The “Average” Obamacare Rate Hike May Be Much Lower than Advertised — and That Indicates More Adverse Selection

 

Now that we are on the third day of open enrollment, it may be time to puncture the balloon of “tame” Obamacare premium hikes. There has been a drumbeat of positive news about premiums in the Obamacare exchanges. Here are some of the higher profile reports:

  • According to PricewaterhouseCoopers (PwC), seven states and DC (which had announced approved rates by November 4) have an average premium (across metal tiers and ages) of about $344, an increase from 2014 of 3.5 percent. By contrast, the average premium increase across all reporting states is 5.6 percent, and the average premium is $381;
  • According to the Robert Wood Johnson (RWJ) Foundation and the Urban Institute, which reviewed 17 states, six states will have average premium reductions across the carriers’ lowest cost silver plans, 10 will have small premium increases (defined as 5 percent or less) and two will have increases greater than 5 percent;
  • According to the Kaiser Family Foundation, which reviewed the lowest-cost bronze plan and the second-lowest-cost silver plans in 15 states, the average premium for a bronze plan will jump up 3.3 percent, and the average silver premium will drop 0.8 percent.

Good news? Well, not really. First, we have no idea what the “average” change in premium will be until after the dust settles on open enrollment next February 15. A simple average of rates announced prospectively does not tell us much until we see which plans Obamacare enrollees actually choose.

American Medical Association Backs Telemedicine Compact

 

Laptop and StethoscopeOur blog usually does not cheer the American Medical Association, because it is largely responsible for the Soviet-style centrally fixed prices that prevail in Medicare. Well, today we applaud the AMA for pledging its support to an important initiative that will increase the adoption of telehealth.

The Federation of State Medical Boards (FSMB) has developed an interstate compact to allow physicians licensed in one state to provide telemedicine services in other states which join the compact. It will greatly advance the effective adoption of telehealth nationwide. Yes, I am aware that the pure libertarian view is that licensing should be abolished and certification by private organizations govern the recognition of professions. Unfortunately, that is not on the radar screen. An interstate compact allowing physicians to practice telehealth across state lines is a very positive step that will pre-empt federal interference in professional licensing.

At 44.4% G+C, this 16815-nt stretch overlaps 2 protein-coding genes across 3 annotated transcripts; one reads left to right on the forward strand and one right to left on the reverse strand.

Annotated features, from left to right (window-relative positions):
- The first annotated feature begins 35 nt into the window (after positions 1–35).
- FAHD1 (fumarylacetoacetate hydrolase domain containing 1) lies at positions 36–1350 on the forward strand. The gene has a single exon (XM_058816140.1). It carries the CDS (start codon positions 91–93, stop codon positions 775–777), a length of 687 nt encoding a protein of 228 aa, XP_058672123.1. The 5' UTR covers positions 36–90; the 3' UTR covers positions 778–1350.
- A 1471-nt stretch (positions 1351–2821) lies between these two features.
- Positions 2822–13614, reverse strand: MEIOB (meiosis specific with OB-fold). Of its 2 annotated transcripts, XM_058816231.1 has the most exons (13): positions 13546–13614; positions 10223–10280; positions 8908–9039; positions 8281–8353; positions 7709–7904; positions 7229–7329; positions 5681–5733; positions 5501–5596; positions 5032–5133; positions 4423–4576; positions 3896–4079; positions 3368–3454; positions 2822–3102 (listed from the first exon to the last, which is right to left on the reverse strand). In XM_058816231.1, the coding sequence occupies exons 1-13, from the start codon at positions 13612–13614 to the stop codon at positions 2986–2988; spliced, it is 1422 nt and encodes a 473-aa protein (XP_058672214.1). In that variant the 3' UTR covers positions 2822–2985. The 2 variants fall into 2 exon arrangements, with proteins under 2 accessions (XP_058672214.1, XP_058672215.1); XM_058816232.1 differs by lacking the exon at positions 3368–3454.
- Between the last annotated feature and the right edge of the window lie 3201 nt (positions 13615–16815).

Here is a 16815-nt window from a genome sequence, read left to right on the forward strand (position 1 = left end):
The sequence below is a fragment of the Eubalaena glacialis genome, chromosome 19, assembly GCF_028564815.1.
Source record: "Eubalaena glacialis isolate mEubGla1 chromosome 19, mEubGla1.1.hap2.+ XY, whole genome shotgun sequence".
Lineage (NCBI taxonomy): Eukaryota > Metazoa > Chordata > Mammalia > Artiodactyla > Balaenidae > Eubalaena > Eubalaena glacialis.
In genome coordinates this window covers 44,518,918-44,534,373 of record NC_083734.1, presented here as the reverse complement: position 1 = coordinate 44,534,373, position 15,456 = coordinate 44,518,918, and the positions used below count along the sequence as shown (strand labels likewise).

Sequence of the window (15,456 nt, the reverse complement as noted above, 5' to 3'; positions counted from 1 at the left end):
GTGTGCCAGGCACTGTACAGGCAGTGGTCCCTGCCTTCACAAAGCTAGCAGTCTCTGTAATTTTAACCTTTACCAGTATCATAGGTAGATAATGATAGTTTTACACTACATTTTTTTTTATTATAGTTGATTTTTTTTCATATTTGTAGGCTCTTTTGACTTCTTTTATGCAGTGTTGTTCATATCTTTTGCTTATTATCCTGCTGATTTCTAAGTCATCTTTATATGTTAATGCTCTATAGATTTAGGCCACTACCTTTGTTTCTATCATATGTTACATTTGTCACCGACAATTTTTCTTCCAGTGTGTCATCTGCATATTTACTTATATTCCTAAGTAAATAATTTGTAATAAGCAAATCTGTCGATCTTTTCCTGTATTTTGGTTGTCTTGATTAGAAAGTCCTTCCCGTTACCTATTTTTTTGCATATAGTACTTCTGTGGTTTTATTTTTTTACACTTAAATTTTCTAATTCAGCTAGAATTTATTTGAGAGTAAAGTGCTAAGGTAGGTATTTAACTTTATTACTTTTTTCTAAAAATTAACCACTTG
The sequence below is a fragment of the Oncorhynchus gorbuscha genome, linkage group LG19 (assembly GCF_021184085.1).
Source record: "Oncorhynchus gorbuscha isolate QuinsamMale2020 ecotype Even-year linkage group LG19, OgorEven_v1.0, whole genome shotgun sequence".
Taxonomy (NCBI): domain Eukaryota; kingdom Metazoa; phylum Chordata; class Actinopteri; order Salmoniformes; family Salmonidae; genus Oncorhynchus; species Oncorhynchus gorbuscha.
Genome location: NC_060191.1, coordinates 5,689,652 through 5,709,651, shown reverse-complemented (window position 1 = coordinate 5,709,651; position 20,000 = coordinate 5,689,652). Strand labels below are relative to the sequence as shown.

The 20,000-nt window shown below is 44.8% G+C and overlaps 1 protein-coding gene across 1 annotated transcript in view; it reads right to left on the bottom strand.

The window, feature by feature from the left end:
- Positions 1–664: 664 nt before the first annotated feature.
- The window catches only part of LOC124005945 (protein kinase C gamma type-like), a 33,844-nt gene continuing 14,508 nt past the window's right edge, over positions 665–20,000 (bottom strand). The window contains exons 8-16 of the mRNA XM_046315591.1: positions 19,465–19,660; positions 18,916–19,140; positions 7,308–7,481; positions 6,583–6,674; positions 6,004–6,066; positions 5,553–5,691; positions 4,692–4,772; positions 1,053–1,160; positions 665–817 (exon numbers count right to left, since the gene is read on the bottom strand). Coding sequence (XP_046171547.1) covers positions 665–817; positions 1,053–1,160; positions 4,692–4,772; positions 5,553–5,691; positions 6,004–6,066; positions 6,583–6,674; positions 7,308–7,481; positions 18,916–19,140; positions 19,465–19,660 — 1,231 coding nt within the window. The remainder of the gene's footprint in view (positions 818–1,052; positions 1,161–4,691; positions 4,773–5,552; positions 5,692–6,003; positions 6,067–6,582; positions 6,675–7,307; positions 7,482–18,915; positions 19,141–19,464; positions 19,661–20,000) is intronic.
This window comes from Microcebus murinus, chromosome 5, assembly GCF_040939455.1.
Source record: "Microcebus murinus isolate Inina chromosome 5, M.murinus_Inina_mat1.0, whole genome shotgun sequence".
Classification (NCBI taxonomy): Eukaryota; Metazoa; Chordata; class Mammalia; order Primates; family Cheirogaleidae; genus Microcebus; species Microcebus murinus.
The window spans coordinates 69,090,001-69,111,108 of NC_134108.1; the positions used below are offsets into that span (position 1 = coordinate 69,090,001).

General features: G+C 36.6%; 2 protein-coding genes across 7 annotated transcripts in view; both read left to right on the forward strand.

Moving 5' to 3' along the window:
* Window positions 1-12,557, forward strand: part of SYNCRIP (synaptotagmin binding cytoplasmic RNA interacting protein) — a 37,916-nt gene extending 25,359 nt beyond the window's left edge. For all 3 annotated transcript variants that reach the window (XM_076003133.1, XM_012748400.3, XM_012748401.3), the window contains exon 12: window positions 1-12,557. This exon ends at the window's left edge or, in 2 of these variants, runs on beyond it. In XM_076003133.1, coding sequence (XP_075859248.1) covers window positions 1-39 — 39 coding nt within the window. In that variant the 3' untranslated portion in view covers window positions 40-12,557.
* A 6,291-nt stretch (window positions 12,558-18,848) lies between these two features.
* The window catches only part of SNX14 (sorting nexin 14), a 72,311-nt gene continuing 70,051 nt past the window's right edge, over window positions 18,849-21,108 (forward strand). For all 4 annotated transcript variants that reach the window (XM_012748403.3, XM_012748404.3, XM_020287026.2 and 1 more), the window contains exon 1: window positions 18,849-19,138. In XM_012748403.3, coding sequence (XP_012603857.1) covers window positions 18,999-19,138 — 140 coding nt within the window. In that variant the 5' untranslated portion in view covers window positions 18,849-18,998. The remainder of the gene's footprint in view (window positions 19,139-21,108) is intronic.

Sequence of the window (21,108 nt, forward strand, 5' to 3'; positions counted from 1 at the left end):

Why California Hospitals Can’t Cut Capital Costs

 

After two major earthquakes, California’s legislature passed SB 1953 in 1994. The law imposed a mandate requiring hospitals at risk of earthquake damage to retrofit or replace their buildings. Many chose replacement. The state provided no capital grants. Twenty years later, the mandate has caused an explosion of capital expenditure dollars that are coming home now. In the San Francisco Bay Area alone, at this date, the capital costs of just 12 projects amounting to almost $10 billion are being committed that will end up being reflected in hospital prices.

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Source: San Francisco Business Times, 10/31/14

Health Insurance without an Expiration Date

 

Hangsheng Liu and Soeren Mattke have written a useful short article at Health Affairs, promoting “health insurance without an expiration date,” criticizing the one-year term of most U.S. health insurance, which features open enrollment at the end of each calendar year:

Moreover, when consumers know they can change plans if their health worsens, they lose at least one incentive to adopt healthy lifestyles. Insurers, too, have few incentives to invest in their enrollees’ health through wellness and disease management programs because those investments, studies show, may not pay off for up to three years. By then, enrollees may have moved on to another insurer. Thus, a greater role for exchange plans and price competition might inadvertently counteract current efforts to shift the payment system toward one that rewards providers for providing long-term health care management for their patients.